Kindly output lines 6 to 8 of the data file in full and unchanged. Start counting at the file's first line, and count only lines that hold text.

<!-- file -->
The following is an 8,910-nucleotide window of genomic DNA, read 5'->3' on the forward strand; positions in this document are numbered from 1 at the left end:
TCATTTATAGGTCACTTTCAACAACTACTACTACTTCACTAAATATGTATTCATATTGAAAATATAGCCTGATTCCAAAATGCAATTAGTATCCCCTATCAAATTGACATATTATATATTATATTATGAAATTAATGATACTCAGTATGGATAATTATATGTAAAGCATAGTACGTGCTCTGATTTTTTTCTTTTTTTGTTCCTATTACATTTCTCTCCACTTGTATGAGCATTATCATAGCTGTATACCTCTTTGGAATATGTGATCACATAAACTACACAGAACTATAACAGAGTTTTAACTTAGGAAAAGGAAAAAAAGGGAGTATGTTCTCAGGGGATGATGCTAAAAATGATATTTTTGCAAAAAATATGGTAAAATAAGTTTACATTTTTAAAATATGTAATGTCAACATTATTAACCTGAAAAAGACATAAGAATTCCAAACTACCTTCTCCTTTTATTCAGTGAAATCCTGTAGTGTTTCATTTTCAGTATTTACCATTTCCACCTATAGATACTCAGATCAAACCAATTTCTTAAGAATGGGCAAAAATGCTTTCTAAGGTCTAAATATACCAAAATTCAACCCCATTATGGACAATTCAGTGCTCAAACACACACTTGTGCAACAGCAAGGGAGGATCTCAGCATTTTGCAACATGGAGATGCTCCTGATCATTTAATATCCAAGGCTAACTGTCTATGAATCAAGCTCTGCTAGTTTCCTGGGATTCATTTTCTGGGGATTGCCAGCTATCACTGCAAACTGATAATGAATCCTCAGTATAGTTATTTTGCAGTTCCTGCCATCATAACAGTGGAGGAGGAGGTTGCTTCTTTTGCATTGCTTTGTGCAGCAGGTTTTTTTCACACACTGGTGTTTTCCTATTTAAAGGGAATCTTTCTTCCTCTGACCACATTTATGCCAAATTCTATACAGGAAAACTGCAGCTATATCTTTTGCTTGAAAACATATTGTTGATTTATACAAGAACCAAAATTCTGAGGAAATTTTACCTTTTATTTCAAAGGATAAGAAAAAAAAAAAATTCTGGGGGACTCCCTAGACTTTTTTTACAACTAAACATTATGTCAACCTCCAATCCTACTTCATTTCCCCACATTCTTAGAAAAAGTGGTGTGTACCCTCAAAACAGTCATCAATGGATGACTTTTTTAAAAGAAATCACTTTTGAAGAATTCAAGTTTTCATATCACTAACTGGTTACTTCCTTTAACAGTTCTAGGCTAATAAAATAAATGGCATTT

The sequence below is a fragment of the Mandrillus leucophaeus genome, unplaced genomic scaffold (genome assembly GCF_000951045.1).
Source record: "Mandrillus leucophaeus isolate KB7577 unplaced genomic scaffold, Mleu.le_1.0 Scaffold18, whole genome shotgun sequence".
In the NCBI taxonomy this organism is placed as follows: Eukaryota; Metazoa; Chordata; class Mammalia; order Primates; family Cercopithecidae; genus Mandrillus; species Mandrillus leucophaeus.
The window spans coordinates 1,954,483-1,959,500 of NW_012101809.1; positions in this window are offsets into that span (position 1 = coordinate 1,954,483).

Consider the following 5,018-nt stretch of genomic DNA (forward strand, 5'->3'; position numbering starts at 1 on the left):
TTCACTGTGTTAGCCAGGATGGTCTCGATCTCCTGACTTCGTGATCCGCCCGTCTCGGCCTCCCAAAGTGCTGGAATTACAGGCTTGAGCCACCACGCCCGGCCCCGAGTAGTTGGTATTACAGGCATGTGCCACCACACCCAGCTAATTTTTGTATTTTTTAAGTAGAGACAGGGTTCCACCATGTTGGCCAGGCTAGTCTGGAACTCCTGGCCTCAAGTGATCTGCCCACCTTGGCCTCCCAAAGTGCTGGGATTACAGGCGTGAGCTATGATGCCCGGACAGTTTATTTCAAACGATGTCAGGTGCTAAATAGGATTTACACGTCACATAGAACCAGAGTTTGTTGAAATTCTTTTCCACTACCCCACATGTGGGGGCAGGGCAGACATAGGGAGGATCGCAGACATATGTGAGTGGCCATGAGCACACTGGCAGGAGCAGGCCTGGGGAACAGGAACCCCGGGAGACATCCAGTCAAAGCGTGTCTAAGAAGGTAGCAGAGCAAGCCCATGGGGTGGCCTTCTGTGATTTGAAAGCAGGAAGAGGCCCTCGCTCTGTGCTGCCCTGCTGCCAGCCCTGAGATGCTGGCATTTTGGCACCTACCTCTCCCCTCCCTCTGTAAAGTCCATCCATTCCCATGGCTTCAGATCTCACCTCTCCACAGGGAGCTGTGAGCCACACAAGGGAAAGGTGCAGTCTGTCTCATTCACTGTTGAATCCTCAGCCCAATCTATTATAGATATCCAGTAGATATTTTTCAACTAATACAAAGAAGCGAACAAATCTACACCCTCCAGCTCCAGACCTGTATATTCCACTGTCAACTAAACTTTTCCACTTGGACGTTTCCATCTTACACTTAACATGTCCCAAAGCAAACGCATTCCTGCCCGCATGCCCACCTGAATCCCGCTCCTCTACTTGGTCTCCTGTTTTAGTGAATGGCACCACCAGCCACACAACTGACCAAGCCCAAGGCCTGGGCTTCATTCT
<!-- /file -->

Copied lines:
The window spans coordinates 1,954,483-1,959,500 of NW_012101809.1; positions in this window are offsets into that span (position 1 = coordinate 1,954,483).

Consider the following 5,018-nt stretch of genomic DNA (forward strand, 5'->3'; position numbering starts at 1 on the left):
TTCACTGTGTTAGCCAGGATGGTCTCGATCTCCTGACTTCGTGATCCGCCCGTCTCGGCCTCCCAAAGTGCTGGAATTACAGGCTTGAGCCACCACGCCCGGCCCCGAGTAGTTGGTATTACAGGCATGTGCCACCACACCCAGCTAATTTTTGTATTTTTTAAGTAGAGACAGGGTTCCACCATGTTGGCCAGGCTAGTCTGGAACTCCTGGCCTCAAGTGATCTGCCCACCTTGGCCTCCCAAAGTGCTGGGATTACAGGCGTGAGCTATGATGCCCGGACAGTTTATTTCAAACGATGTCAGGTGCTAAATAGGATTTACACGTCACATAGAACCAGAGTTTGTTGAAATTCTTTTCCACTACCCCACATGTGGGGGCAGGGCAGACATAGGGAGGATCGCAGACATATGTGAGTGGCCATGAGCACACTGGCAGGAGCAGGCCTGGGGAACAGGAACCCCGGGAGACATCCAGTCAAAGCGTGTCTAAGAAGGTAGCAGAGCAAGCCCATGGGGTGGCCTTCTGTGATTTGAAAGCAGGAAGAGGCCCTCGCTCTGTGCTGCCCTGCTGCCAGCCCTGAGATGCTGGCATTTTGGCACCTACCTCTCCCCTCCCTCTGTAAAGTCCATCCATTCCCATGGCTTCAGATCTCACCTCTCCACAGGGAGCTGTGAGCCACACAAGGGAAAGGTGCAGTCTGTCTCATTCACTGTTGAATCCTCAGCCCAATCTATTATAGATATCCAGTAGATATTTTTCAACTAATACAAAGAAGCGAACAAATCTACACCCTCCAGCTCCAGACCTGTATATTCCACTGTCAACTAAACTTTTCCACTTGGACGTTTCCATCTTACACTTAACATGTCCCAAAGCAAACGCATTCCTGCCCGCATGCCCACCTGAATCCCGCTCCTCTACTTGGTCTCCTGTTTTAGTGAATGGCACCACCAGCCACACAACTGACCAAGCCCAAGGCCTGGGCTTCATTCT